Sugar phobia has reached a point where virtually any problem with a horse’s hooves may be blamed on sugar. From thrush to weak laminar connections, sugar is blamed. This phobia often comes with stories of how horses’ feet have improved once the diet was changed. However, sugar is rarely the culprit here. Many different problems cause quality issues in hooves but most have nothing to do with sugar.
“Sugar” in the diet comes from feed both high in simple sugars, like molasses, and foods high in starch. Because the horse’s body digests starch down to glucose in the intestinal tract, that’s what gets absorbed into the blood. Sugar is as essential to the life of plants as it is to animals, so everything has it, but in varying amounts.
The sugar-hoof connection is via insulin. Sugar causes insulin release to varying extents depending on the individual. Sustained exaggerated insulin responses (hyperinsulinemia) lead to overt laminitis or a smoldering condition where laminar connections are weak and stretched. This scenario is a genuine connection between sugar/starch and hoof health, but it only applies to the 10 to 12 percent of the equine population that actually has those exaggerated insulin responses.
If the horse has normal insulin testing, it’s not sugar causing the problems with the hooves. Possible factors (both positive and negative) in hoof changes include:
Moisture – Change from pasture to a dry lot or track typically means a drier environment.
Protein or Amino Acids – Feed changes may have benefited the protein intake or amino acid profile. For example, if you changed from grain to a balancer that has methionine this could be helpful. Just eliminating grain and replacing with hay increases protein intake. For example, a pound of a 12% protein grain has 54 grams of protein and as many as 2.55 Kcal. Whereas a pound of 10% protein hay has 45 grams of protein but you have to feed three times as much to match the calories, so protein intake jumps up to 135 grams!
Minerals – This is probably where most of the differences originate. If you take the horse off pasture or bagged feeds you are reducing the iron intake significantly and, in many cases, manganese as well. These two mineral excesses can worsen the already existing copper and zinc deficiencies in many areas. Feed change recommendations often include adding a high zinc and copper supplement.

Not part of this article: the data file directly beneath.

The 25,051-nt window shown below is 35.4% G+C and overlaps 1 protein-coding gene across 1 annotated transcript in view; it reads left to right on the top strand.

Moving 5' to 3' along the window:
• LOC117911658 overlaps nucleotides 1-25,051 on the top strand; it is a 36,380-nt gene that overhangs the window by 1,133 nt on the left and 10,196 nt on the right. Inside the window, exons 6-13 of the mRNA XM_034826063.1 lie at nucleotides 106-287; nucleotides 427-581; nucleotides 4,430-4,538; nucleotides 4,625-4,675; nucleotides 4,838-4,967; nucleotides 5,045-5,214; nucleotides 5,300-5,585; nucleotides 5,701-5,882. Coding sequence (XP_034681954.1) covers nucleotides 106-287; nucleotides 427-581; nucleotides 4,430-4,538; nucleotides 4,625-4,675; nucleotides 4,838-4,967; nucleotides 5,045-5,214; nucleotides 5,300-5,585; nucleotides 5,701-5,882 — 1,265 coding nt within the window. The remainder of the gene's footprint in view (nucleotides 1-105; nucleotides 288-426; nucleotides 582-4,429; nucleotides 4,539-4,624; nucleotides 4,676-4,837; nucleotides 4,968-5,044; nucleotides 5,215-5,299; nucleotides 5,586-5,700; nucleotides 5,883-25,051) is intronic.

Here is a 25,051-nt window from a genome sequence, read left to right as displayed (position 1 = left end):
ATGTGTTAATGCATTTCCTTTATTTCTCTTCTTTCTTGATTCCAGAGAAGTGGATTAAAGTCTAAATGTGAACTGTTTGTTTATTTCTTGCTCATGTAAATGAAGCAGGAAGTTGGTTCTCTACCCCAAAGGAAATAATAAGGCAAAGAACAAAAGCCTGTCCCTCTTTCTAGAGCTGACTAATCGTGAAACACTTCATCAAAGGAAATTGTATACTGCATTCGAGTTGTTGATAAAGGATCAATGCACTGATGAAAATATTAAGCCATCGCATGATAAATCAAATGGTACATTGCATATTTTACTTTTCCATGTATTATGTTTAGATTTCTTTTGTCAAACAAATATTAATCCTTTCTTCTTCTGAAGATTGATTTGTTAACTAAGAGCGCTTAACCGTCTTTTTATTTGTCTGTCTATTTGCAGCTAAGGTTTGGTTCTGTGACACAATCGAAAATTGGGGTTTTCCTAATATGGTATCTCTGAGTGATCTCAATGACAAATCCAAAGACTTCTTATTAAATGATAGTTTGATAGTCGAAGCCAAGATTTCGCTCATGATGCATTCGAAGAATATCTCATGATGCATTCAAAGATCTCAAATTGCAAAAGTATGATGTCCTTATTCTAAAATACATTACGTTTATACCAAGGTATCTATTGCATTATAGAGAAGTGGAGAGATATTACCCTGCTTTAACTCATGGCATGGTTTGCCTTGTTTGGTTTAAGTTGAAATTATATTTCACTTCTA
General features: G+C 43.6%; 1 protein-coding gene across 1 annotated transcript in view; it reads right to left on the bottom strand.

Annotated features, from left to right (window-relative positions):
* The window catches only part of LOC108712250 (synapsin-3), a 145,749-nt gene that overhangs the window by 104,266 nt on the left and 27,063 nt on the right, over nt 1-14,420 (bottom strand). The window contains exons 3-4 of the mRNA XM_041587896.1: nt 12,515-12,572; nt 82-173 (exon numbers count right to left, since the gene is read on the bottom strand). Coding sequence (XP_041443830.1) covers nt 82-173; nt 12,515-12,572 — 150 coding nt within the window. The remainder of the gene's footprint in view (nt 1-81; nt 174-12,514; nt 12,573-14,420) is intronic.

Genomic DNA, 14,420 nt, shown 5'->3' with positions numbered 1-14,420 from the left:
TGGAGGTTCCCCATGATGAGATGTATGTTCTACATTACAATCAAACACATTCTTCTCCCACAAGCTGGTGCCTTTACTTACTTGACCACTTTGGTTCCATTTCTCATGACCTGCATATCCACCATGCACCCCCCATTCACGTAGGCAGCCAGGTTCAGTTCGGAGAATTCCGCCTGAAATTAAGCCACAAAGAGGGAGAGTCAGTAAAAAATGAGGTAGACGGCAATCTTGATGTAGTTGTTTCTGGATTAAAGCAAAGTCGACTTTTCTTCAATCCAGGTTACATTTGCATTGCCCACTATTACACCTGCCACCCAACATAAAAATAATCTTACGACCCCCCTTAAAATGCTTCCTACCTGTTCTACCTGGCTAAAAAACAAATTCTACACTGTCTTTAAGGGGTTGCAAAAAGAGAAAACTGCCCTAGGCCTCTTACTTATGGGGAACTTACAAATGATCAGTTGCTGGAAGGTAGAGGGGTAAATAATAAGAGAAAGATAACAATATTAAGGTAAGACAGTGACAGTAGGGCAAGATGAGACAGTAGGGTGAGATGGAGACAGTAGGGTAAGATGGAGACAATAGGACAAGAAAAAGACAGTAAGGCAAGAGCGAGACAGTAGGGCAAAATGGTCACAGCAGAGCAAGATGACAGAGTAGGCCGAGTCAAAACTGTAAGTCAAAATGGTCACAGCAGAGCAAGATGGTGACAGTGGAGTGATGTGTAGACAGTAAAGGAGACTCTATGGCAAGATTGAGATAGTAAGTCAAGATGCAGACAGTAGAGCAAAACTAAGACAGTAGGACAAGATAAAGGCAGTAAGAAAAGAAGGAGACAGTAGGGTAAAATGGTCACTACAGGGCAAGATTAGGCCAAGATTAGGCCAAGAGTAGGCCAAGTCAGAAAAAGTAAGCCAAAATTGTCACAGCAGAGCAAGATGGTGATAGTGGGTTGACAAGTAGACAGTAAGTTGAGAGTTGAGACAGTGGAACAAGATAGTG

Better Hoof Care – On finding issues, your hoof care professional may shorten the interval between trims which can make a huge difference.
Less Movement – Movement is good for hoof health, as long as there is a good trim and the feet don’t hurt. Horses with any hoof problem, like negative palmar angle and irritated deep digital flexor tendon, can and often do become lamer when turned out because they are moving around a lot more.
If you suspect a horse has hoof problems related to insulin responses, have him tested. Only lab work can really answer that question. If it’s not insulin related, consider the points above to attempt to determine what’s going on with the horse.
Dr. Eleanor Kellon is an established authority in the field of equine nutrition for over 30 years, and a founding member and leader of the Equine Cushings and Insulin Resistance (ECIR) group, whose mission is to improve the welfare of horses with metabolic disorders via integration of research and real-life
Started in 1999, the ECIR Group is the largest field-trial database for PPID and EMS in the world and provides the latest research, diagnosis, and treatment information, in addition to dietary recommendations, for horses with these conditions. Even universities do not and cannot compile and follow long term as many in-depth case histories of PPID/EMS horses as the ECIR Group.